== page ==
After passing all the day, at pretty Close Study, I went and spent the Evening at Mr. White’s. Mr. Osgood, and Major Bartlett,1 with their Ladies, were there: I had at length, an Invitation from the former, to go to his House. The terms that subsist between his family and Mr. Shaw’s, are such, that, I did not expect any notice from him: nor had I any right to expect it: but as a man possess’d of liberal Sentiments, his enmities do not extend further than persons. He is acknowledged to be a very Sensible, as well as an hospitable man; and Mr. Shaw often laments, that a reconciliation cannot take place. Found Mr. Thaxter here, when I return’d home: he is to set off on a journey to Boston, and Hingham, to-morrow morning. Mr. Marsh was here too. He is the eldest of 12 Children, of an old Lady in town, and it is remarkable, that 11 of the 12, are uncommonly Sensible, for the few advantages of education they have enjoy’d, as they are all mechanics. This man is between 60 and 70 years old. He was mentioning a person, who had an opinion of some religious point, different from his own. Now says he, he is very wrong.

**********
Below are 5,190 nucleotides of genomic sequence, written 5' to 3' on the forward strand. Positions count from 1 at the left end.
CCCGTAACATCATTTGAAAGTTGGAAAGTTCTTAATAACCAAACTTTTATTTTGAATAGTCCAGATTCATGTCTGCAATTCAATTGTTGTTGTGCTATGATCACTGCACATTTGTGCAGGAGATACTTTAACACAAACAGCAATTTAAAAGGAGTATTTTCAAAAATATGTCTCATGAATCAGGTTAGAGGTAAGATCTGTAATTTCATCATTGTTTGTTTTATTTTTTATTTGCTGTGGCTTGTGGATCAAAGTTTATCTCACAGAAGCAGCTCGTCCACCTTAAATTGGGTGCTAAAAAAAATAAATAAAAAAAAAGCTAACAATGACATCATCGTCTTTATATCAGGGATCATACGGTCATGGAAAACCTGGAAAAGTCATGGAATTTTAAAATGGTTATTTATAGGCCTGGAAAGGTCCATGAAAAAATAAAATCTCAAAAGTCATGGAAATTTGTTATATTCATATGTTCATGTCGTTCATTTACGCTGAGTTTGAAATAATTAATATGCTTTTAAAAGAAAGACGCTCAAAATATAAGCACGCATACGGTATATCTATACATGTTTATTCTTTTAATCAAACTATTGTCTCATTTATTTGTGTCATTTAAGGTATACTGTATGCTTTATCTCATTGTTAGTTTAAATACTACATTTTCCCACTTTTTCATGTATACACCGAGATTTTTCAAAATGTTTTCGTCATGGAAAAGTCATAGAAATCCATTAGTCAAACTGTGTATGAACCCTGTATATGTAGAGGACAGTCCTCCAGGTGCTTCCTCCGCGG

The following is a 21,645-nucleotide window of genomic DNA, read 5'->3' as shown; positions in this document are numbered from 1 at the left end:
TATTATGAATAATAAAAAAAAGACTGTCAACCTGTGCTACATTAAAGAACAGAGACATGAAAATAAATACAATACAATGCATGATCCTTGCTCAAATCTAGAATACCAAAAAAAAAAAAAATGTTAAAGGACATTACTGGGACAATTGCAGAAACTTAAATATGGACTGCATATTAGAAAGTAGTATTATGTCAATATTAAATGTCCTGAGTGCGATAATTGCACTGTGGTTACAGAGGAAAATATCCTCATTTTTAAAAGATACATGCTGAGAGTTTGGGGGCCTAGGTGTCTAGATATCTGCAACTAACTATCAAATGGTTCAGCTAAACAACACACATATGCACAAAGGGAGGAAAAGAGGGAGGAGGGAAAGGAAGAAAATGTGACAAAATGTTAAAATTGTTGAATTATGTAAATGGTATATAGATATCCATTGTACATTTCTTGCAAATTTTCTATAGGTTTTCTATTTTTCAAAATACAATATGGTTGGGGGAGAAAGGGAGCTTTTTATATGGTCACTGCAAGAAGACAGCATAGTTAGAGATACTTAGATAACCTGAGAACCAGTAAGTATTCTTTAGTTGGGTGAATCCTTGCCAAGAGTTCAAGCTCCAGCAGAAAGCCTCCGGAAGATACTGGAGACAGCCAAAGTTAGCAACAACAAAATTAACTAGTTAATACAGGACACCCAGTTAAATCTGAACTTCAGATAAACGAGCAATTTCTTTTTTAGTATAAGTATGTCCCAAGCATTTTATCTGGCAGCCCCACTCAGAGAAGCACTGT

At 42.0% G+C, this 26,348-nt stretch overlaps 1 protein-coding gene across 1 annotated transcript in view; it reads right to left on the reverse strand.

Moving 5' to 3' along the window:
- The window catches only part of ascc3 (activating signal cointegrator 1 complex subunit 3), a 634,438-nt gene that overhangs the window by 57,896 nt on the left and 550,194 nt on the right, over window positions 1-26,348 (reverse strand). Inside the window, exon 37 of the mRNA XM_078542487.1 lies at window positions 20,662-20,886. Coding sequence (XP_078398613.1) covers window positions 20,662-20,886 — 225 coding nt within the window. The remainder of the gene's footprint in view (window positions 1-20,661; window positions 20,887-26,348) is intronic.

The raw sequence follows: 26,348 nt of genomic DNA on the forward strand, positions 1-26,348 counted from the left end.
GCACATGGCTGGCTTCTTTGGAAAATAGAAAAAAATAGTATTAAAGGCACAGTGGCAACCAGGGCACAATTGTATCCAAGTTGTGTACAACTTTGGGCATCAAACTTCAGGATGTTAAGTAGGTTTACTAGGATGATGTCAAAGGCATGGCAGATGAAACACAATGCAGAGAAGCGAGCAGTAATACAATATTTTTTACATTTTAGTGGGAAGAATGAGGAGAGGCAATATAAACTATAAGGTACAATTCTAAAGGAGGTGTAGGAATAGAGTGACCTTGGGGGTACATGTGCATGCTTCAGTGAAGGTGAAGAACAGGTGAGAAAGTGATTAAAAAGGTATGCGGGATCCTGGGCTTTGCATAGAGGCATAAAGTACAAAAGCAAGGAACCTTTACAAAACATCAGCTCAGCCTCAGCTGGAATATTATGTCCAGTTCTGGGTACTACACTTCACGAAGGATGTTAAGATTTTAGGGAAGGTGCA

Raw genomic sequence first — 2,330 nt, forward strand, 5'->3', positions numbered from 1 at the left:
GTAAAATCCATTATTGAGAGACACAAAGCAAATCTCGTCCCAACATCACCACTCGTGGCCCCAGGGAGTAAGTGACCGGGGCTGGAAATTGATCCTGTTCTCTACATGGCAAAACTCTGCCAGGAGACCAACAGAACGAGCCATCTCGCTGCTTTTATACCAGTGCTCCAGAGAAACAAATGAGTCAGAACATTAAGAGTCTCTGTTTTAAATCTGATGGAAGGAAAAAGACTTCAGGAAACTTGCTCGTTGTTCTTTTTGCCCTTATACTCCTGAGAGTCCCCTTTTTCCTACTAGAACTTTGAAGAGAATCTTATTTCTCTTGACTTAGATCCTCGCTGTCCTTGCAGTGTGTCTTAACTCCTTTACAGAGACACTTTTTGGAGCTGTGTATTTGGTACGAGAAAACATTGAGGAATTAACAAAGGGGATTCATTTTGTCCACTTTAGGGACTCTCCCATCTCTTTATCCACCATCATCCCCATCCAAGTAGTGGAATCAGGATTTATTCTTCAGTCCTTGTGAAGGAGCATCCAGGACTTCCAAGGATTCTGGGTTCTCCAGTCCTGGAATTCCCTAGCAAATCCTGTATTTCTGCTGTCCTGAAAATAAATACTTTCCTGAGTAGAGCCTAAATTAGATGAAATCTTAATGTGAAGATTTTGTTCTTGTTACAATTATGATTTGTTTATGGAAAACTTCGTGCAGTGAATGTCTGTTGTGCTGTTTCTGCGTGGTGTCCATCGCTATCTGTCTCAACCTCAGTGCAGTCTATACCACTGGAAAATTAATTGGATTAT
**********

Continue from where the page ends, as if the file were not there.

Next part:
Perhaps, said Mr. Shaw, he thinks you are wrong.
Ay, but I know he is.
If such a degree of certainty, is not Philosophical, at least a man is perhaps the happier for professing it. When I see People, says some French author, adoring the Image of a Saint, for its miracles, I pity them, and yet wish, I believed as firmly as they.
1. Probably Israel Bartlett, Haverhill goldsmith and Revolutionary officer, cousin of Bailey Bartlett (Chase, Hist. of Haverhill description begins George Wingate Chase, The History of Haverhill, Massachusetts, from Its First Settlement, in 1640, to the Year 1860, Haverhill, 1861. description ends , p. 620–621).